IBM Watson: Traversing Across Gaps of AI Communication

by April 7, 2020

It is proverbial that necessity is the mother of discovery. With new tech firms and startups booming into business, the key to survival in this cut-throat market is innovation. Innovation is a must for adaptability. Many have faltered, while other prominent tech giants might have managed to survive the up and downs. IBM is one of the household names whose range of trajectory is exceptional. We are blessed with new technological advancements like Artificial Intelligence, Machine Learning, Edge Computing, etc. Computer hardware and software manufacturers have upgraded. Apple Rolled up with iPhone, iPad, iPod, basically all cool gadgets to brag about when rich. Kidding!

Coming back to IBM, whose’ priority has been to enhance life and society through products and services; since its inception in 1891 as the Dayton Scale Company. From developing a translation system that helped speed up Nuremberg trials in creating magnetic strip we see in Debit and credit cards in 1970 to when Watson was pitted against Ken Jennings and Brad Rutter in Jeopardy in 2011, IBM has a rich and cool history. And the list does not stop here. Recently IBM announced plans to integrate Project Debater technologies into Watson.


Watson as a better communicator?

Watson is IBM’s natural-language-processing (NLP) computer system. And this voice to text speech processing platform system is available through the IBM cloud. One can use this feature to process up to 500 minutes of audio for free per month. Although you do need to create an IBM Bluemix account (free registration).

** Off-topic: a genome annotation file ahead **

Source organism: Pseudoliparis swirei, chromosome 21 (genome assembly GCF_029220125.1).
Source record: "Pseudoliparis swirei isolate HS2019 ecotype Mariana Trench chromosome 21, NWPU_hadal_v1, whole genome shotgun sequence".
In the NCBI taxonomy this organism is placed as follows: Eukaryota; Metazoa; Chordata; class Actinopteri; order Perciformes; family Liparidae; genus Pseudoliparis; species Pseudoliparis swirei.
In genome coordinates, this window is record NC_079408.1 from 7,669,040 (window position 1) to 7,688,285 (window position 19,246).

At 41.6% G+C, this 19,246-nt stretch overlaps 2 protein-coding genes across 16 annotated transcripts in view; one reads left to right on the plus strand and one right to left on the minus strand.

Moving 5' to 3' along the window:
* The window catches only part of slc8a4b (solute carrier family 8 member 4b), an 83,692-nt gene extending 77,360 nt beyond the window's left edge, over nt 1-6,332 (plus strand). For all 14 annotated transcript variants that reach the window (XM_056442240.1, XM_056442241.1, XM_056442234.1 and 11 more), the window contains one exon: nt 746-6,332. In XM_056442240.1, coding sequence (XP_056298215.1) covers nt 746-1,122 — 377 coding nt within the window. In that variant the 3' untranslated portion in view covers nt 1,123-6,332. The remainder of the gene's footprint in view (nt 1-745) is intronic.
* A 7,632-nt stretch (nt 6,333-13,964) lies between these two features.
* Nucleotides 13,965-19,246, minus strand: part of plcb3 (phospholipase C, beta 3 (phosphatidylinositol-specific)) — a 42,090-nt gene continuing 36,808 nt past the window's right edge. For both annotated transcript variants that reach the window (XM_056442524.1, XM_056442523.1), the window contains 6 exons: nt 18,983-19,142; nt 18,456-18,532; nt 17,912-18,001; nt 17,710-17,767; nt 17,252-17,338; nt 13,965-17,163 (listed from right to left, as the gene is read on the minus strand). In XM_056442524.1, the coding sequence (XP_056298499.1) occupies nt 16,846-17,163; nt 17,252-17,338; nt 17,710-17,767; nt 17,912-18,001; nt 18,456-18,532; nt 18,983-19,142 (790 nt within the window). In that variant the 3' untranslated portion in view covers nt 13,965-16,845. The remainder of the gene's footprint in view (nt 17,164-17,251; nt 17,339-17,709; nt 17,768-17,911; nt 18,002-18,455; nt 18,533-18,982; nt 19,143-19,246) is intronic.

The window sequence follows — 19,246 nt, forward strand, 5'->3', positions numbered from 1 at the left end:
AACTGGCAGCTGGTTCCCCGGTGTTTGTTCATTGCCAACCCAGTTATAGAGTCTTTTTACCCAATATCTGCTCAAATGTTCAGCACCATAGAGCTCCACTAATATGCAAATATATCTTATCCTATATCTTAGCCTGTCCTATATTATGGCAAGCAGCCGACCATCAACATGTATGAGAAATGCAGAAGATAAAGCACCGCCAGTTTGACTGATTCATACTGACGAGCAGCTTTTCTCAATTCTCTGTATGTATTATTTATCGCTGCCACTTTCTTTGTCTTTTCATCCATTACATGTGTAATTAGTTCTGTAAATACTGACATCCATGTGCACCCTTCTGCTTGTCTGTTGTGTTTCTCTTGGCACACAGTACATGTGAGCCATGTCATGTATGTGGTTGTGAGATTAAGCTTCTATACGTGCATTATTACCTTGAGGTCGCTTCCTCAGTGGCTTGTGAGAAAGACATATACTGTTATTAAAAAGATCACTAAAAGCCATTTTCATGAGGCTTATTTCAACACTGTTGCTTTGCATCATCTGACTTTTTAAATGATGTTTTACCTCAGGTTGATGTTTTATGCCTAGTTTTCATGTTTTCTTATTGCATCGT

The new add on features will augment Watson with the potential to help organizations with the most challenging aspects of the English language. That too, with greater clarity and greater insights. The main objective is to mine, identify, understand, and analyze idioms, sentiment shifters, colloquialisms (e.g. go bananas, wanna, gonna). Imagine futuristic voice assistants understanding expressions like break a leg, stay frosty, a dime a dozen, etc.

Indeed it is going to be a mammoth task. In idioms, a set of words has a different meaning from the other combinations. While AI sometimes gives an error output even after being fed with actual data provided, recognizing phrases from common speech can be a win for NPL.

Plus, IBM has also unveiled a new classification technology from IBM Research for a better understanding of business documents including business contracts and PDFs, to their AI models. With Project Debater’s deep learning-based classification technology, the new capability can learn from as few as several hundred samples to do new classifications quickly and easily. This is planned to be added to Watson Discovery later this year. Last year Project Debater, debated against Harish Natarajan, who holds the world record for most debate competition victories, on stage at Think 2019.

Along with that, two new features will be integrated into Watson: Summarization and Advanced Topic Clustering. Former will allow the creation of summaries of textual data from a variety of sources to give an idea of what is being said and written about a particular topic. An early version of Summarization was used at The GRAMMYS this year to analyze over 18 million articles, blogs and bios to produce trivial insights on hundreds of GRAMMY artists and celebrities. The data was then infused into the red carpet live stream, on-demand videos and photos across to give fans deeper context about the leading topics of the night.

While clustering builds on insights gained from Debater to pull together clusters of data to create meaningful ‘topics’ of related information. This will allow concerned experts to customize and fine-tune the topics to reflect the language of specific genres and associated industry jargon.

Final verdict

With competitions from bulk transcription services Google Cloud Speech-to-Text and Amazon Transcribe, IBM Watson has a lot to catch up with and come up with more creative plans. Once it is presented in the world, the life of an average user will never be the same, baffled by its developing doppelganger.